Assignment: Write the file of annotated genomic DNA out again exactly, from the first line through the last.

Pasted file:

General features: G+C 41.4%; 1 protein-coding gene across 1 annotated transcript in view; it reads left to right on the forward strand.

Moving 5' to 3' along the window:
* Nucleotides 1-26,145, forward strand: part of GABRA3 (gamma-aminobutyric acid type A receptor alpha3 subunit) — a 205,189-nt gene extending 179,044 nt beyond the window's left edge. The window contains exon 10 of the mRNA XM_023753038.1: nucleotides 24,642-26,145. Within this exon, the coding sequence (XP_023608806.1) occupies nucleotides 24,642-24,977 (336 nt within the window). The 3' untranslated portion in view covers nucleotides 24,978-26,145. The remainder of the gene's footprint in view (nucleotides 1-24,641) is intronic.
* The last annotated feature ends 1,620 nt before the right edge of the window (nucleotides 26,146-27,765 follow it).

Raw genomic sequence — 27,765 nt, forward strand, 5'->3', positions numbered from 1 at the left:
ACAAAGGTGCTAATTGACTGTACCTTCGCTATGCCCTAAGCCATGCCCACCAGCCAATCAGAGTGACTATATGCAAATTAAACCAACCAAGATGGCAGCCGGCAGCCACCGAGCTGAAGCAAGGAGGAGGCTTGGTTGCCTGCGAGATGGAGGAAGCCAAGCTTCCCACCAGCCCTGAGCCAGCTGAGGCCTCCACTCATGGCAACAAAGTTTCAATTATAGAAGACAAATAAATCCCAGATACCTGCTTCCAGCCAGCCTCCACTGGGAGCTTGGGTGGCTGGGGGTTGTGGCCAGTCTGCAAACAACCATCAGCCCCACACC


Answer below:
General features: G+C 41.4%; 1 protein-coding gene across 1 annotated transcript in view; it reads left to right on the forward strand.

Moving 5' to 3' along the window:
* Nucleotides 1-26,145, forward strand: part of GABRA3 (gamma-aminobutyric acid type A receptor alpha3 subunit) — a 205,189-nt gene extending 179,044 nt beyond the window's left edge. The window contains exon 10 of the mRNA XM_023753038.1: nucleotides 24,642-26,145. Within this exon, the coding sequence (XP_023608806.1) occupies nucleotides 24,642-24,977 (336 nt within the window). The 3' untranslated portion in view covers nucleotides 24,978-26,145. The remainder of the gene's footprint in view (nucleotides 1-24,641) is intronic.
* The last annotated feature ends 1,620 nt before the right edge of the window (nucleotides 26,146-27,765 follow it).

Raw genomic sequence — 27,765 nt, forward strand, 5'->3', positions numbered from 1 at the left:
ACAAAGGTGCTAATTGACTGTACCTTCGCTATGCCCTAAGCCATGCCCACCAGCCAATCAGAGTGACTATATGCAAATTAAACCAACCAAGATGGCAGCCGGCAGCCACCGAGCTGAAGCAAGGAGGAGGCTTGGTTGCCTGCGAGATGGAGGAAGCCAAGCTTCCCACCAGCCCTGAGCCAGCTGAGGCCTCCACTCATGGCAACAAAGTTTCAATTATAGAAGACAAATAAATCCCAGATACCTGCTTCCAGCCAGCCTCCACTGGGAGCTTGGGTGGCTGGGGGTTGTGGCCAGTCTGCAAACAACCATCAGCCCCACACC